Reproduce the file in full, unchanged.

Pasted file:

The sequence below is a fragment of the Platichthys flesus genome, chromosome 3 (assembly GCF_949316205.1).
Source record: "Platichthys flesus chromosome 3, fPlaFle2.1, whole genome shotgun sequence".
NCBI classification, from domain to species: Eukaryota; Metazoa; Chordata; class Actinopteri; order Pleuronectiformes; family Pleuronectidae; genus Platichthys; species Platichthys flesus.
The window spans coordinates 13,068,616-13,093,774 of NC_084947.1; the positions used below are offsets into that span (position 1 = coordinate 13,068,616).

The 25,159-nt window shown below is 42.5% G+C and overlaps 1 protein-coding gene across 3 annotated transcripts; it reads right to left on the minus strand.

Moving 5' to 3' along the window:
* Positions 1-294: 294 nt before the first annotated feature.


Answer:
The sequence below is a fragment of the Platichthys flesus genome, chromosome 3 (assembly GCF_949316205.1).
Source record: "Platichthys flesus chromosome 3, fPlaFle2.1, whole genome shotgun sequence".
NCBI classification, from domain to species: Eukaryota; Metazoa; Chordata; class Actinopteri; order Pleuronectiformes; family Pleuronectidae; genus Platichthys; species Platichthys flesus.
The window spans coordinates 13,068,616-13,093,774 of NC_084947.1; the positions used below are offsets into that span (position 1 = coordinate 13,068,616).

The 25,159-nt window shown below is 42.5% G+C and overlaps 1 protein-coding gene across 3 annotated transcripts; it reads right to left on the minus strand.

Moving 5' to 3' along the window:
* Positions 1-294: 294 nt before the first annotated feature.